Join over 6,000 people who are subscribed to receive a once daily email with all of our posts. Never miss out! Click here to subscribe.
Learn how to maximize your points & miles! Join Our Facebook Group!
Today’s article comes from R.D. Sussman who has previously written fantastic pieces about the modern rise of Delta and the new American Airlines. He has been involved with the airline industry for over 20 years and is an active travel consultant and airline analyst. R.D. is also a huge #Avgeek and theme park enthusiast.
This is the second part of this series. You can find the first part here.
The 1990s: The rise of Southwest, and the response of the majors.
As PEOPLExpress collapsed, Southwest was continuing their growth at a steady & controlled pace. Growth through the late 80s was boosted by the death of Pan American, Eastern & Midway, Southwest entered the east coast in 1993 via Baltimore/Washington (BWI). Their arrival began to alarm competitors, including USAir, United, Continental & Delta.
USAir’s response was slow & poorly planned out. Their first attempt was to start up flights with a flexible cabin, offering higher density seating while allowing a business class product. This failed quickly, and became the roots of MetroJet, a competitive ‘airline within an airline’ to operate in markets opposite Southwest in the Northeast to Florida market. MetroJet’s profits were elusive; moving the operations base to Washington/Dulles (IAD) improved some fortunes – but woke up United to respond as well. In the end, MetroJet was broken down & shut down in 2002.
United’s response was more adept, but heavily restricted by pilot unions: SHUTTLE by United took most of the west coast flying done by United and turned it into a Southwest style operation: Frequent flights, less space, no frills. However, being able to only operate up to 41 planes meant they could not maintain the same frequency that Southwest had, and in the end SHUTTLE was merged back into United at the end of the 1990s.
Delta’s response was more aimed at protecting their long-held Florida routes. Delta Express took 737s from the mainline carrier in an all-coach configuration, and flew them throughout the Northeast & midwest to Orlando, Tampa & Ft. Lauderdale to reduce costs & add frequency. These flights were far more successful than the others, as they were also eligible for frequent flyer points and other amenities the other LCCs did not have in them. However, the downturn following 2001 shuttered Delta Express, and formed the base for their SONG offshoot.
Continental’s ‘airline within an airline’ was by far the worst disaster of the four others. Following a second bankruptcy exit in 1993, they began to look at how to compete against Southwest, and formed a new carrier based upon low costs & frequent service. This new entrant was known as Continental Lite, and flew point-to-point markets from Texas to the Northeast, and all points within. Initially successful, these flights were all marketed as Continental – with no differentiation between a Lite flight, and a mainline flight.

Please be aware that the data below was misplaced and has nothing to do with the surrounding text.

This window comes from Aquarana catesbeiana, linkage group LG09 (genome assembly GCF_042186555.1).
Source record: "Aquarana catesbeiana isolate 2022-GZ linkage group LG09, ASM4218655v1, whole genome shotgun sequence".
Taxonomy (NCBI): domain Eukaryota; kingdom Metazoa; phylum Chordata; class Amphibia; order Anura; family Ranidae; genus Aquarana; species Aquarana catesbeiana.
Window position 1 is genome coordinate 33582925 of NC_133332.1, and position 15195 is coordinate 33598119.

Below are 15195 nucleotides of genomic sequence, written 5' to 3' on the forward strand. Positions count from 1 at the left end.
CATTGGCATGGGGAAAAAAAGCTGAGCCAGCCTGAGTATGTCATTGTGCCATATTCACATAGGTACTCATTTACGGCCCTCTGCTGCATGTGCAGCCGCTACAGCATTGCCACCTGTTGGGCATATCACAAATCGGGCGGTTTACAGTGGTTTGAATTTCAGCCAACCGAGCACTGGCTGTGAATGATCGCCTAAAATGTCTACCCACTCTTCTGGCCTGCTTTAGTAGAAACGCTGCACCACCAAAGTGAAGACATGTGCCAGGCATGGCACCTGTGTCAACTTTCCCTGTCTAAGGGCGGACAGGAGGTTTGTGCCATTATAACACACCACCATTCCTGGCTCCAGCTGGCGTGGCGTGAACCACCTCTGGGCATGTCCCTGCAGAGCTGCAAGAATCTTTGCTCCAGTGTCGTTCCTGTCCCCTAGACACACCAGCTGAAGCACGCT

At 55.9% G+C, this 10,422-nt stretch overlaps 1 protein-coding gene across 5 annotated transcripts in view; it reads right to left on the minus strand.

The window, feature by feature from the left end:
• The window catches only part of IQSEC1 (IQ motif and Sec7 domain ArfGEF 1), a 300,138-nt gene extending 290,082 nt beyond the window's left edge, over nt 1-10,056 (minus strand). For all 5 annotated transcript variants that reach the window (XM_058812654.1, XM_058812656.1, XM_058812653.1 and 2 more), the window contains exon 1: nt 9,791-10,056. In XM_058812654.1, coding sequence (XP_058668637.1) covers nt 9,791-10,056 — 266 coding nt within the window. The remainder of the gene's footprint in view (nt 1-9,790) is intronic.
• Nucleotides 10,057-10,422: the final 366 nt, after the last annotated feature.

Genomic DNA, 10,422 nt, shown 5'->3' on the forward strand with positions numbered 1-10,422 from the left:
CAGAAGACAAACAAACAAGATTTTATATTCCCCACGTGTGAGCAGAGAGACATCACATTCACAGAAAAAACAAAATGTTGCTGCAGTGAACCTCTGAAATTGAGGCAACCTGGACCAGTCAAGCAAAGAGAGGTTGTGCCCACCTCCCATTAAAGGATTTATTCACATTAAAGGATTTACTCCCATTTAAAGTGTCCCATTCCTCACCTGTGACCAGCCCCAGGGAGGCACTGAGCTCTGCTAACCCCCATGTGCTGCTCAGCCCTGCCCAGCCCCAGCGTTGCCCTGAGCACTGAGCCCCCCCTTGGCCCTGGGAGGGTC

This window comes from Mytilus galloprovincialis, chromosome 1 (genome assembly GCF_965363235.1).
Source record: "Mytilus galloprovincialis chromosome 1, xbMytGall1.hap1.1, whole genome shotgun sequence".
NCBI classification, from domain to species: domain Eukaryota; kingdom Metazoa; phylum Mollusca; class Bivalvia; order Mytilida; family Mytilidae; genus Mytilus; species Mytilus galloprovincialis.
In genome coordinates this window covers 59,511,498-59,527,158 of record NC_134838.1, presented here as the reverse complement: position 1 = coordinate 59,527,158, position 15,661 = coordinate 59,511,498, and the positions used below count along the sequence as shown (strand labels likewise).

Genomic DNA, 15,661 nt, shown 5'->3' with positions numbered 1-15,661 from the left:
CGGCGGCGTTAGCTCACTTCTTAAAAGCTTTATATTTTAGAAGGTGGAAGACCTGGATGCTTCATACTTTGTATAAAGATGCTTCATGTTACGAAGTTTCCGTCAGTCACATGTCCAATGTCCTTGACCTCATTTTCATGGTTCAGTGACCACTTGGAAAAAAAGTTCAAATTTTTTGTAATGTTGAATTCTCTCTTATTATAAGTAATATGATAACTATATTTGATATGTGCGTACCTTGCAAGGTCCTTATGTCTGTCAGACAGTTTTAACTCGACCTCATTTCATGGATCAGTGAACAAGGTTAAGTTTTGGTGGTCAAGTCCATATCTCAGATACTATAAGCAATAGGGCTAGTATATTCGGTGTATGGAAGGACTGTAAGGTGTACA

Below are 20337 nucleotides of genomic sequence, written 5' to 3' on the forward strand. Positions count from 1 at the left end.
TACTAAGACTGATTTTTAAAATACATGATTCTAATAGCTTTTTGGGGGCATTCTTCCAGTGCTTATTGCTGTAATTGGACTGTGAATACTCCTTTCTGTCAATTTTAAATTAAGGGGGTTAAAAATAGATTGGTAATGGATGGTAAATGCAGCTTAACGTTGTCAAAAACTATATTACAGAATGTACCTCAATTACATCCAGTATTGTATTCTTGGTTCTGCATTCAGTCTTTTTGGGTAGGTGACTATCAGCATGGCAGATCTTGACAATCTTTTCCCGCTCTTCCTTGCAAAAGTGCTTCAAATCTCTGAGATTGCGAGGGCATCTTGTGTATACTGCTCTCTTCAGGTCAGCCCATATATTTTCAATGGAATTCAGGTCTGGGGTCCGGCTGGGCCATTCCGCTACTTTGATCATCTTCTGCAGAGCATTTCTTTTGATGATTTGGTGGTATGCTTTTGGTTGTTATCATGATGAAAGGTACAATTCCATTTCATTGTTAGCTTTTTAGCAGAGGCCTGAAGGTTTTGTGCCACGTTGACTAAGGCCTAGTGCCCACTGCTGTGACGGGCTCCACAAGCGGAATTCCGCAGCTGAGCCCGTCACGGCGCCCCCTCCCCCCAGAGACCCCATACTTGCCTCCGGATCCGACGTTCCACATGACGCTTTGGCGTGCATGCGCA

Regular business passengers (the bread and butter of an airline) noticed, and loyalty – plus loads- began to evaporate. Fare pricing was absurdly low and combined with a ‘Add a penny, add a pal’ twofer fares, Lite hemorrhaged money out every door. Late flights and irrational city pairs (Greenvile, SC to Greensboro NC five times a day?) meant that it cost more to put the plane in the air than it would ever make in money. Gordon Bethune took Continental’s helm in 1994, saw the Lite failure, and quickly grounded it – but not before it had swallowed an immense $1.2 BILLION in cash during its two year lifespan.
The Birth of More LCCs
The 1990’s also brought forth another wave of LCCs – ValuJet, AirTran, Western Pacific, National & others entered the skies, some with success, some with failure. Western Pacific’s logojet program allowed sponsors to buy space on the side of their fleet of 737s, which helped offset the acquisition costs of the plane itself. Overexpansion & attempting to move to Denver International doomed WestPac to the history books.
ValuJet was one of the most successful upstarts in the history of airlines. Buying ex-Delta DC-9s for cheap and providing a true LCC product from an Atlanta hub, profits & growth were staggering. Two accidents within a year of each other shut ValuJet down for review, and while neither was the fault of the carrier, the damage was done. Taking over Orlando based AirTran and renaming the carrier allowed it to live on as AirTran, and over the next 15 years they grew to become one of the best-known LCC carriers. In the end, AirTran was bought by Southwest, giving Southwest the final foothold they needed in the USA.
Rebirth of Low Cost Carriers
The downturn following the events of 2001 led to a great deal of shakedown in the industry. Airlines once considered too big to fail one by one entered bankruptcy, in some cases twice over. As each carrier tried to survive a market that was 1/2 as big as the year previous, many attempts were made to stem the tide of red ink, and empty jets.
United & Delta both revived the failed ‘airline within an airline’ concept, aimed at leisure routes from their hub airports. SONG by Delta took dormant 757s in an all-coach configuration and put them on longer routes from Atlanta, New York & Los Angeles. Features such as TV, buy-on-board snacks & a lighter attitude towards flying brought success – and in the end Delta took the lessons from SONG and put them on their mainline planes. United decided to do something similar with Airbus 320 jets, naming it TED. A similar product operating from their hubs did not produce anything good – and TED ultimately earned the joke of “It’s UniTED – but without YOU and I on board.”